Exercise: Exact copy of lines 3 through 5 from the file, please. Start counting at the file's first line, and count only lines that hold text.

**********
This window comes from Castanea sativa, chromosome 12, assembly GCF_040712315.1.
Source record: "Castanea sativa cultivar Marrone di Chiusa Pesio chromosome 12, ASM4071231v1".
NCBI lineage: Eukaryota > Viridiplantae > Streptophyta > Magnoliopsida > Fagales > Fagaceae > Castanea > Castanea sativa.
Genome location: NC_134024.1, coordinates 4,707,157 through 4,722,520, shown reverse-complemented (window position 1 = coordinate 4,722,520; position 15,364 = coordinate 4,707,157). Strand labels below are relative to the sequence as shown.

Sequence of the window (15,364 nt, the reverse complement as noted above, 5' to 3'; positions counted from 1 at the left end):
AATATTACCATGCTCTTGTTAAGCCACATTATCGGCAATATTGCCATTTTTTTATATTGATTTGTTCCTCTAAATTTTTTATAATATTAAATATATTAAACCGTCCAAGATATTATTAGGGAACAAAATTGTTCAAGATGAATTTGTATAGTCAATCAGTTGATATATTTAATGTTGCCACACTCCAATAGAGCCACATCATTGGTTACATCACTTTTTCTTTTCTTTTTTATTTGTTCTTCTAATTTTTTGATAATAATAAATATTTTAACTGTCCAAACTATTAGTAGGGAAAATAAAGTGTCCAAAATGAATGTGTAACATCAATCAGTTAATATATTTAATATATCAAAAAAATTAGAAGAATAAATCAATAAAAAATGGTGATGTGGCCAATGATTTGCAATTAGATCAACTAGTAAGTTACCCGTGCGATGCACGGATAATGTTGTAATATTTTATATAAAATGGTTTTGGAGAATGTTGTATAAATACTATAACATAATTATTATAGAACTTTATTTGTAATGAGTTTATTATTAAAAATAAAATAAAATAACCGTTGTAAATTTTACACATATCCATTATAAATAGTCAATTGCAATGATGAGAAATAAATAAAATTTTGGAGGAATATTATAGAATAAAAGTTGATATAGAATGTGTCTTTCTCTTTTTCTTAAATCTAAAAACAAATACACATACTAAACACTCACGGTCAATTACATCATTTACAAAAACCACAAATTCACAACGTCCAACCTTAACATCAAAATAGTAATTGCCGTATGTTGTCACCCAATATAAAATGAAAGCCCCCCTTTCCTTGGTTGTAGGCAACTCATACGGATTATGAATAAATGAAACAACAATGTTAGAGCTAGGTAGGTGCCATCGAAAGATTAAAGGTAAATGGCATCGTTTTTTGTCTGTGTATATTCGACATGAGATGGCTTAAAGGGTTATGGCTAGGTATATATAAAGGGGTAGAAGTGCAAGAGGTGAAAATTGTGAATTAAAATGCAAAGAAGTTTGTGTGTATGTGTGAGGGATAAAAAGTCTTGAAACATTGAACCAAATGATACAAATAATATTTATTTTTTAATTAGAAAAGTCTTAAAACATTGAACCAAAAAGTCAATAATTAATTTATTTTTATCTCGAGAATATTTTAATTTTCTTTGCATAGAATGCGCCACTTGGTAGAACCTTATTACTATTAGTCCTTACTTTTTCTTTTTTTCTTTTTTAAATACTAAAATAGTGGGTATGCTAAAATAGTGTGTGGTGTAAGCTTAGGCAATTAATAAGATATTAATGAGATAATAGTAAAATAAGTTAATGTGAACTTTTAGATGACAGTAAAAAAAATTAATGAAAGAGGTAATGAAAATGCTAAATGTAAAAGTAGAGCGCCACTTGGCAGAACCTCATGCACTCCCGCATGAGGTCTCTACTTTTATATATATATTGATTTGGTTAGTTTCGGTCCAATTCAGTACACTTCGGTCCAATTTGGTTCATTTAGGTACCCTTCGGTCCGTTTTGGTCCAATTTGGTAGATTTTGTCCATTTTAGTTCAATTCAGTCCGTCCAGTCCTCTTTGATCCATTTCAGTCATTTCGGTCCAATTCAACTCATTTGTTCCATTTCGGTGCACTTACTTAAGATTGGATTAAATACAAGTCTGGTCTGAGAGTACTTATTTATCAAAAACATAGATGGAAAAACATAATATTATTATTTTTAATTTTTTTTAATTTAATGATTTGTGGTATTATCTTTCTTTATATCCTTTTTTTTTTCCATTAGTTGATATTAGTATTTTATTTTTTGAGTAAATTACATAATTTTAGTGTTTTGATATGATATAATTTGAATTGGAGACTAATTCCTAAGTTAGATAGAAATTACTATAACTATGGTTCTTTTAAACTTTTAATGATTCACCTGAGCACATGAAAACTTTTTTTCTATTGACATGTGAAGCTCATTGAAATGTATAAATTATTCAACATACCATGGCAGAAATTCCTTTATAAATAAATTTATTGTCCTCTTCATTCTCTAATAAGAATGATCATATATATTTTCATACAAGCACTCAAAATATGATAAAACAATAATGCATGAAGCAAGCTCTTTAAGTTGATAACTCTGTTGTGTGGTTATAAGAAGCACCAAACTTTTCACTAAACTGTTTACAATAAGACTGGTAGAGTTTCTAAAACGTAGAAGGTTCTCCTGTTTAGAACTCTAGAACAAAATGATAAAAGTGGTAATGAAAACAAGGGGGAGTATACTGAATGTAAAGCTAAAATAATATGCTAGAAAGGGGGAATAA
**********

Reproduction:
NCBI lineage: Eukaryota > Viridiplantae > Streptophyta > Magnoliopsida > Fagales > Fagaceae > Castanea > Castanea sativa.
Genome location: NC_134024.1, coordinates 4,707,157 through 4,722,520, shown reverse-complemented (window position 1 = coordinate 4,722,520; position 15,364 = coordinate 4,707,157). Strand labels below are relative to the sequence as shown.

Sequence of the window (15,364 nt, the reverse complement as noted above, 5' to 3'; positions counted from 1 at the left end):